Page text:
January 30, 2015–A study prepared by Rocky Mountain Institute, Fisher Nickel, Inc. and New Buildings Institute examines the technical and financial feasibility of achieving new net zero energy restaurants in three cities: Chicago, Orlando and Washington, D.C.
Through a recently completed study, McDonald’s Corporation seeks to better understand whether it would be feasible to develop a net zero energy[i] (NZE) quick service restaurant. Exploring net zero energy continues McDonald’s tradition of energy efficiency efforts, and helps to prepare McDonald’s for future energy codes. The study’s findings, including research, technical analyses, and detailed recommendations, form a roadmap for McDonald’s to pursue future net zero energy restaurants, as well as select energy efficiency solutions for existing restaurants.
“Our Global Energy Leadership Board sees net zero energy as an opportunity for McDonald’s as we work to advance the energy performance of the restaurants and proactively pursue opportunities for integrating emerging technologies,” said Roy Buchert, Global Energy Director at McDonald’s. “We are working with the study team and our suppliers to improve the efficiency of the restaurants. This net zero energy concept could change our approach from incremental improvements to substantial advances in energy efficiency and renewable energy integration where it makes sense.”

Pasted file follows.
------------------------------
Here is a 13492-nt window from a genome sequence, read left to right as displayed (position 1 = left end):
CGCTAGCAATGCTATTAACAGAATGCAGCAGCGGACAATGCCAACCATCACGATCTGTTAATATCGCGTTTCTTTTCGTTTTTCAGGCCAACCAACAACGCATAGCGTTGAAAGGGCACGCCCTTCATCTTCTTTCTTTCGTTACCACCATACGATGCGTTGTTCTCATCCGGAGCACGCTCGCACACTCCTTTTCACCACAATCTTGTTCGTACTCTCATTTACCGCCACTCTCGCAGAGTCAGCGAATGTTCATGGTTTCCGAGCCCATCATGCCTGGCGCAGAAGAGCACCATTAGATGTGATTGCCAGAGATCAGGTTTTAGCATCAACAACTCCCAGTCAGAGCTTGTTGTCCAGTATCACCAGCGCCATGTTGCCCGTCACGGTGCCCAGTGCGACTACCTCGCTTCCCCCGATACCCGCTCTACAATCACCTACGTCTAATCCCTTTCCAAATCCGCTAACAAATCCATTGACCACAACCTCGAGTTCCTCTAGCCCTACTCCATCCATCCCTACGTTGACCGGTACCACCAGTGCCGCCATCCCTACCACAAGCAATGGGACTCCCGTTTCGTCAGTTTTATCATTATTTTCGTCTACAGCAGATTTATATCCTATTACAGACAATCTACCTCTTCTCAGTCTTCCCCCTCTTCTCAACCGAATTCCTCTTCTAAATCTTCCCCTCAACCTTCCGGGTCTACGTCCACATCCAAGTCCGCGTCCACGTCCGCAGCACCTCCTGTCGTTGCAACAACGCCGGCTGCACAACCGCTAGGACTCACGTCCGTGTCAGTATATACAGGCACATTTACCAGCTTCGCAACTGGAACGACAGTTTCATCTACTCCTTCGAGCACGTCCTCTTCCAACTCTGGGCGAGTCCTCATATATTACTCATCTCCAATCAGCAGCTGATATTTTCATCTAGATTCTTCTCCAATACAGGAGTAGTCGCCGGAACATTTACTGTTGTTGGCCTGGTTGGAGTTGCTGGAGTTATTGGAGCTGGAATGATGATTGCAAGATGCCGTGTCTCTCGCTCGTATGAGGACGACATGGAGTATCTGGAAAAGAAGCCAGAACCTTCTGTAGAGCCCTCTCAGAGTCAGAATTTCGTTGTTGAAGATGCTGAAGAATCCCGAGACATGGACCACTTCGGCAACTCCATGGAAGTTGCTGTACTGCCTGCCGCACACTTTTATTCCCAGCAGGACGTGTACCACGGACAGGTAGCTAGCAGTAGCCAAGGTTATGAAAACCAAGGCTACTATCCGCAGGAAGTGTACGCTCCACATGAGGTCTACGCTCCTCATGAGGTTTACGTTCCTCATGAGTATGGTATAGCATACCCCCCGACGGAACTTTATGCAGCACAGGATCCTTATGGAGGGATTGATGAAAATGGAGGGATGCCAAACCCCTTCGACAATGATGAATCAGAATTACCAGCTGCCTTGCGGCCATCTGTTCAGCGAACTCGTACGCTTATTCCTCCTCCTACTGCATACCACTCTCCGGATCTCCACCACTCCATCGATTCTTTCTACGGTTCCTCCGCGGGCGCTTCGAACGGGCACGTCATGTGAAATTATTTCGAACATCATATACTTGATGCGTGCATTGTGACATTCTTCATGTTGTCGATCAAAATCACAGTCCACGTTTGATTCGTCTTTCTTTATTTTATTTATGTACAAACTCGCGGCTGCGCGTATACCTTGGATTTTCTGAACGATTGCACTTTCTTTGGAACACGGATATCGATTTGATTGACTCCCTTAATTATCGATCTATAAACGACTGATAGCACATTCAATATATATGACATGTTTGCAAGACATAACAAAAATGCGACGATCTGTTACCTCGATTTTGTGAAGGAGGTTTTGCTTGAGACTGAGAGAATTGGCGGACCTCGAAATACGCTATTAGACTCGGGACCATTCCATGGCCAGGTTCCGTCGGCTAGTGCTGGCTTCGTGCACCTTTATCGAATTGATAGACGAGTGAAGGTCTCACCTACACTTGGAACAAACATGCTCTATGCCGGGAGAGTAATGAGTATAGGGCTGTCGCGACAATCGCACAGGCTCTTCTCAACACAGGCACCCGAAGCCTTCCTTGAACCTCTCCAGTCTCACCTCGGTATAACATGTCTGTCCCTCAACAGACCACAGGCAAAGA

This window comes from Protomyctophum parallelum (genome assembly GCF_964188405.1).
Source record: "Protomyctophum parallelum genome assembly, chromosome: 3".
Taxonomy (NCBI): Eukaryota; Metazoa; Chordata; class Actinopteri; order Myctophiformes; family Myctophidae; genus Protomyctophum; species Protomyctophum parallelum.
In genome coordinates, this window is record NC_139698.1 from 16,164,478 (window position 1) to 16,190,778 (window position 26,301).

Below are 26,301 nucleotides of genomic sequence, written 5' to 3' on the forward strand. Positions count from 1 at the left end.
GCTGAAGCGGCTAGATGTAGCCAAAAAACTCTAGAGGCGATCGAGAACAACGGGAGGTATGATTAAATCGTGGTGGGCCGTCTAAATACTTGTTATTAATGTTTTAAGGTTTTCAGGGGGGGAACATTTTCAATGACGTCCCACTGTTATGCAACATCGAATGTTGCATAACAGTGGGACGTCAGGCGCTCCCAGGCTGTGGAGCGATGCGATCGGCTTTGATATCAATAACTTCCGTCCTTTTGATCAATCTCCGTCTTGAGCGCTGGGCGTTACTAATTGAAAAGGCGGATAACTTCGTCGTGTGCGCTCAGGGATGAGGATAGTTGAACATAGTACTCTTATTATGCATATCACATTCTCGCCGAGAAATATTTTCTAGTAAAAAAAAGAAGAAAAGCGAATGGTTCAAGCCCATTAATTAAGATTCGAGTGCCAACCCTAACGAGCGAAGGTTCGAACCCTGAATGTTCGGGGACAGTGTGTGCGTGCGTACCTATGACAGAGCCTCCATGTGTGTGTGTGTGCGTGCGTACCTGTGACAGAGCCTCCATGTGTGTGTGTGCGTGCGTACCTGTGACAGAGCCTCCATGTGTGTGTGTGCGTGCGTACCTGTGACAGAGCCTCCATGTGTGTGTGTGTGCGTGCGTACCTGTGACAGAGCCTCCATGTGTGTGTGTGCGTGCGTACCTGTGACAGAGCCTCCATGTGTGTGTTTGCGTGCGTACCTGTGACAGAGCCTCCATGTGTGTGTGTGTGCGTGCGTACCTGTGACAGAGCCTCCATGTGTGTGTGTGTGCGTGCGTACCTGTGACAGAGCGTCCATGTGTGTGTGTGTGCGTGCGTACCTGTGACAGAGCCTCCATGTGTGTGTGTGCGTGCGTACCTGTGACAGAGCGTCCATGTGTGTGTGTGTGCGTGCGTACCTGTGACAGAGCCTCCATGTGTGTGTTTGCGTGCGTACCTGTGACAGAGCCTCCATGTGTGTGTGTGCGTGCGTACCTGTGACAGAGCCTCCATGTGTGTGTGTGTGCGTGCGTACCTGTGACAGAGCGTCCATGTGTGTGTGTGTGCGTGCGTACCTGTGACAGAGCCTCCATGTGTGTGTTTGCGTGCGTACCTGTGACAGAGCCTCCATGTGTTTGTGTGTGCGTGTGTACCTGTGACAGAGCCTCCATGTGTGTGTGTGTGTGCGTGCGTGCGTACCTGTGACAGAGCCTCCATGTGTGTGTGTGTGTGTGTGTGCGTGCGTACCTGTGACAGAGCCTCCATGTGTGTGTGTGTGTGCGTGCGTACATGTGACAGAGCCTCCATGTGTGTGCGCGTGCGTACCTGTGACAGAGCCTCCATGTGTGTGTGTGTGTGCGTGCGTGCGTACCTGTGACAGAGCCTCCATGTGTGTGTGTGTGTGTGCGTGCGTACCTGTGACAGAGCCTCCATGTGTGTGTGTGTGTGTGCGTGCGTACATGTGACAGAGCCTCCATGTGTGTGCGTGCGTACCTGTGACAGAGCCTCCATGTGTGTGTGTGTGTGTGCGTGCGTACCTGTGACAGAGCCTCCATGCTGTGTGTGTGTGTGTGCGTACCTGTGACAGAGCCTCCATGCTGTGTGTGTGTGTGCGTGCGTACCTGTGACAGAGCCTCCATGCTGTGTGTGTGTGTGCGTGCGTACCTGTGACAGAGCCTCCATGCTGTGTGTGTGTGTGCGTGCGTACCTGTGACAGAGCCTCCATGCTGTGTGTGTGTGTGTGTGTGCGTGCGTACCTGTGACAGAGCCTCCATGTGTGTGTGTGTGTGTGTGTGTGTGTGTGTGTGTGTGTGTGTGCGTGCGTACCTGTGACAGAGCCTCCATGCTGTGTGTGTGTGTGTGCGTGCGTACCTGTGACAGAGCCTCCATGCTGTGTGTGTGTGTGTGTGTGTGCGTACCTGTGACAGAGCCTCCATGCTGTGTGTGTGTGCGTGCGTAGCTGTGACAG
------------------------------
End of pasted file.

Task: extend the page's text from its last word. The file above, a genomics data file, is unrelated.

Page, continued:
While this study is intended to benefit restaurants globally, three potential U.S. locations were assessed in the study – Chicago, Orlando, and Washington D.C. For each location, multiple scenarios were examined to determine the most practical and cost-effective pathway to net zero energy. This high-level analysis, completed together with McDonald’s internal experts and equipment suppliers, generated a set of conceptual energy conservation strategies in addition to potential savings and cost estimates for prioritization. Further work will be required to generate detailed designs and accurate costs for the high priority solutions. While all aspects of the site and building were included in the study, emphasis was placed on kitchen and HVAC equipment, which represent the predominant energy use in a typical restaurant.